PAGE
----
Vincent Girardin Corton Perrieres Grand Cru 2017
The Corton "Les Perrières” Grand Cru is dark in color. Aromas of fresh fruits (blackcurrant, cherry) when young, modulating to truffle and leather with age and maturity. Solid structure on a tannic base and well-marked acidity. Harmony, smoothness and a long finish reward those who wisely allow it to evolve.
Pair with poultry, red and roasted meats, game or cheese.
Critical AcclaimAll Vintages
The most serious of these reds is the 2017 Corton-Perrières Grand Cru, a wine that unwinds in the glass with notes of red berries, cassis and spices. Medium to full-bodied, deep and nicely concentrated, with the most mid-palate volume of any wine in the range, this will reward a bit of bottle age.
The history of Maison Vincent Girardin is relatively recent. In 1980, at the age of 19, Vincent Girardin, the son of a family of winegrowers based in Santenay since the 17th century, decided to strike out on his own and began producing wine from five acres of vines that he had inherited from his parents. From his earliest youth, Vincent had a passion for working with vines and great respect for the potential that they represent, and his ambition was to produce his own wine. The quality of his wines was quickly recognized by connoisseurs all over the world, and this enabled him to expand his activity, focusing primarily on the great white and red wines of the Côte de Beaune. To cope with the growing demand for his wines, he developed an approach that was new in Burgundy: he purchased grapes from producers who shared the same philosophy and the same high standards. In 2012, Vincent Girardin sold his operation to a long-standing partner of the Maison. Jean-Pierre Nié, President of the Compagnie des Vins d’Autrefois in Beaune, naturally decided to continue with the small team of nine people that had been faithful to the Maison for many years. Today, Eric Germain continues to uphold the style of the wines, and Marco Caschera markets them all over the world.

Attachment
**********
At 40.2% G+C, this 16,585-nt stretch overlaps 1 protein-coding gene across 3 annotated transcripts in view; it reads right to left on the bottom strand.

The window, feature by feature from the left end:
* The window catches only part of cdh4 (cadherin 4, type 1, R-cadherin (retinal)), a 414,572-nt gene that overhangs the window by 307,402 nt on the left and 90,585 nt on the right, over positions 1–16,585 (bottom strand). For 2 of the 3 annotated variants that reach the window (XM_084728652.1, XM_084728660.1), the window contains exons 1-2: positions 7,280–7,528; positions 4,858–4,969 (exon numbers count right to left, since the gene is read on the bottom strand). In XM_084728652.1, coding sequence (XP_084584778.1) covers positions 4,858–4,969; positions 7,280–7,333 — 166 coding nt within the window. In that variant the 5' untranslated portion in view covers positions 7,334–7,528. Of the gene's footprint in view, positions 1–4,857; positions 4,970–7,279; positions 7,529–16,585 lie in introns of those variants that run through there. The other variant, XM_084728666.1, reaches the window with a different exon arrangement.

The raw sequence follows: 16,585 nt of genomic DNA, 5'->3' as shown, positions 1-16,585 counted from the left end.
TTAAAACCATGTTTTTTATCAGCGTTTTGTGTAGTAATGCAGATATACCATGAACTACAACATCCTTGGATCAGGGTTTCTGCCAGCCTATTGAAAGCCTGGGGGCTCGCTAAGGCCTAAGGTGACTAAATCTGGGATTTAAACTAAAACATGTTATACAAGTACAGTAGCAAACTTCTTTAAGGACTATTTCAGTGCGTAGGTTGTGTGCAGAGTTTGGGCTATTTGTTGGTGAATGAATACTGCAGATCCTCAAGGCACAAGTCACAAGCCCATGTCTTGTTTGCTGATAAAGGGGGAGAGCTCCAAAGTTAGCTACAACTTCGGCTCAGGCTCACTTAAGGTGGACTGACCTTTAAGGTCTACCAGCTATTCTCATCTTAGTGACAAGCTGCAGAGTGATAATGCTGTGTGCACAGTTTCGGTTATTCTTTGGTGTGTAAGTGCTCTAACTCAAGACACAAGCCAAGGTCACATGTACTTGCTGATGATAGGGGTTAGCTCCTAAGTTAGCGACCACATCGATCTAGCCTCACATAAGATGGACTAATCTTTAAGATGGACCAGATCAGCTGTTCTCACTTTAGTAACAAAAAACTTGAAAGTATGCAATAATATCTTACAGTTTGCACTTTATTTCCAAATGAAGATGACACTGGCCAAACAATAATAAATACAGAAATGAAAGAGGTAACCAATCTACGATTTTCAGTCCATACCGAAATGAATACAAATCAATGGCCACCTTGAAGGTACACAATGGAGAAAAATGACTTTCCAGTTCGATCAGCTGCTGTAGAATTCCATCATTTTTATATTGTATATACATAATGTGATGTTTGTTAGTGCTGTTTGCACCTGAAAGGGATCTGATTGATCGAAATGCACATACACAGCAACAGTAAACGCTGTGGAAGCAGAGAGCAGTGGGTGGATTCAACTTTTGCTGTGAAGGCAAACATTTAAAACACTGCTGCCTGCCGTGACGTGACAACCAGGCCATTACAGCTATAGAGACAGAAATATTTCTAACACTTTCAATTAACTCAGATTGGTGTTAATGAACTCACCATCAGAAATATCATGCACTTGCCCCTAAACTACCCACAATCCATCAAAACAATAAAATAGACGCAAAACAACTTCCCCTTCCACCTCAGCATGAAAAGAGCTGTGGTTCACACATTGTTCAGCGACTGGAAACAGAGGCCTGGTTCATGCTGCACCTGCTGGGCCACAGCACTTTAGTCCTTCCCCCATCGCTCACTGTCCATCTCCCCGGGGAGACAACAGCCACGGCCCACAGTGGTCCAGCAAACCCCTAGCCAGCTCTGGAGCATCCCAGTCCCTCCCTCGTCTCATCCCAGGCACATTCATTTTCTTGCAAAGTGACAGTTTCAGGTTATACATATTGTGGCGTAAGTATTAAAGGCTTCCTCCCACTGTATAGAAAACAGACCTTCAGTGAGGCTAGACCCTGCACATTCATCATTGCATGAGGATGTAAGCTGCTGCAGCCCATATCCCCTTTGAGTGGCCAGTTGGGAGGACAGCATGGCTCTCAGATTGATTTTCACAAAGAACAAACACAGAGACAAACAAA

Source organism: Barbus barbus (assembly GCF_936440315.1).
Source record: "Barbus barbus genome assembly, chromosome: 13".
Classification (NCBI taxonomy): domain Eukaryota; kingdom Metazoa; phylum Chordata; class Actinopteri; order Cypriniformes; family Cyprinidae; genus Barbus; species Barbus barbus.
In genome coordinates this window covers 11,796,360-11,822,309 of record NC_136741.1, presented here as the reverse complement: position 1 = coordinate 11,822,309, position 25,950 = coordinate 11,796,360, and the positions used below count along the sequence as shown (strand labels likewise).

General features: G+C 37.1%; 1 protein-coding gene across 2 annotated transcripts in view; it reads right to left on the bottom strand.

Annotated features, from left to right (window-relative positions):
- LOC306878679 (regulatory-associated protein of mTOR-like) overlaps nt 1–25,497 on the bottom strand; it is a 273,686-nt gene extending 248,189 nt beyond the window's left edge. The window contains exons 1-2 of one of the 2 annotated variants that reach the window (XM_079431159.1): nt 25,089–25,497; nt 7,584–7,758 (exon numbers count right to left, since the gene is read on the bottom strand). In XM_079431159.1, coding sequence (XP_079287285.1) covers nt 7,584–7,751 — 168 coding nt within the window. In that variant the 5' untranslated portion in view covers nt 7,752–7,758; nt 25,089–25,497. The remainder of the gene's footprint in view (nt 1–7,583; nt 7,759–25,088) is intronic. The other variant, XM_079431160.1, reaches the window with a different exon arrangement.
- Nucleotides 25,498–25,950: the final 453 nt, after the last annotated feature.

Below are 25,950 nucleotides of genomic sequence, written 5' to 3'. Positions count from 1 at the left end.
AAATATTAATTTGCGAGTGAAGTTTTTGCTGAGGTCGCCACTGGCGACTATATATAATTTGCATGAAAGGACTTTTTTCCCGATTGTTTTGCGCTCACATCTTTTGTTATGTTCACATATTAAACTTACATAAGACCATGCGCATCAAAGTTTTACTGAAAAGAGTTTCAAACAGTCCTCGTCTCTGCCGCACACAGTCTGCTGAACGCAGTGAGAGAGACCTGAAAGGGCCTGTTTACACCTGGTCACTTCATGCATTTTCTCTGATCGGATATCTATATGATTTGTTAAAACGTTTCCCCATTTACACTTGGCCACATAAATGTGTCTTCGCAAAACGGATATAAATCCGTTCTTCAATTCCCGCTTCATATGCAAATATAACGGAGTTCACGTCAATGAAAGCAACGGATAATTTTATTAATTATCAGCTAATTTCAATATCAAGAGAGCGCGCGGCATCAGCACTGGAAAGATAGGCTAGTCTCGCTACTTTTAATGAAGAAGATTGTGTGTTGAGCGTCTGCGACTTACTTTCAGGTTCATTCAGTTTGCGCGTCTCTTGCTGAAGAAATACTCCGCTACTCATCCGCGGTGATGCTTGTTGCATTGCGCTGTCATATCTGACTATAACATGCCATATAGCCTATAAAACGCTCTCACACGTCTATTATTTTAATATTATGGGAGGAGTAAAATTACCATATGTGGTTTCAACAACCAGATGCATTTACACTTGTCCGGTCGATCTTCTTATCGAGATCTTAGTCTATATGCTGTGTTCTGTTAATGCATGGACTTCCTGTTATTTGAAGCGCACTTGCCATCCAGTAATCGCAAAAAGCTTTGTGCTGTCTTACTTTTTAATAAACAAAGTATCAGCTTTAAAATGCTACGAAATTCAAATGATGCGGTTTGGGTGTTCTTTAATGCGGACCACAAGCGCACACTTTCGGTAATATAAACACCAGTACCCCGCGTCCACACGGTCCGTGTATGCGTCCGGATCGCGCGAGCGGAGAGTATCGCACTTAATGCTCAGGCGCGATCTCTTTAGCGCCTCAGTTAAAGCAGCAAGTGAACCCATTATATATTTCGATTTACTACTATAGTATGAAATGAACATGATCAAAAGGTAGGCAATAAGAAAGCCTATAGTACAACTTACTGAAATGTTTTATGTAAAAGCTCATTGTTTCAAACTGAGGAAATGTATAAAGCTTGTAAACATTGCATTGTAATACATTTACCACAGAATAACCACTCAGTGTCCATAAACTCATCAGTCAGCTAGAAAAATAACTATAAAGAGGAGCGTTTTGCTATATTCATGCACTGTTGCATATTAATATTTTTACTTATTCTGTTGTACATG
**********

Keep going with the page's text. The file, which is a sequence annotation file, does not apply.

Prevailing over the charming village of Aloxe, the hill of Corton actually commands the entire appellation. Corton is the only Grand Cru for Pinot Noir in the entire Côte de Beaune. Its Grand Crus red wines can be described simply as “Corton” or Corton hyphenated with other names. These vineyards cover the southeast face of the hill of Corton where soils are rich in red chalk, clay and marl.
Dense and austere when young, the best Corton Pinot Noir will peak in complexity and flavor after about a decade, offering some of the best rewards in cellaring among Côte de Beaune reds. Pommard and Volnay offer similar potential.
The great whites of the village are made within Corton-Charlemagne, a cooler, narrow band of vineyards at the top of the hill that descends west towards the village of Pernand-Vergelesses. Here the thin and white stony soils produce Chardonnay of exceptional character, power and finesse. A minimum of five years in bottle is suggested but some can be amazing long after. Fully half of Aloxe-Corton is considered Grand Cru.
Thin-skinned, finicky and temperamental, Pinot Noir is also one of the most rewarding grapes to grow and remains a labor of love for some of the greatest vignerons in Burgundy. Fairly adaptable but highly reflective of the environment in which it is grown, Pinot Noir prefers a cool climate and requires low yields to achieve high quality. Outside of France, outstanding examples come from in Oregon, California and throughout specific locations in wine-producing world. Somm Secret—André Tchelistcheff, California’s most influential post-Prohibition winemaker decidedly stayed away from the grape, claiming “God made Cabernet. The Devil made Pinot Noir.”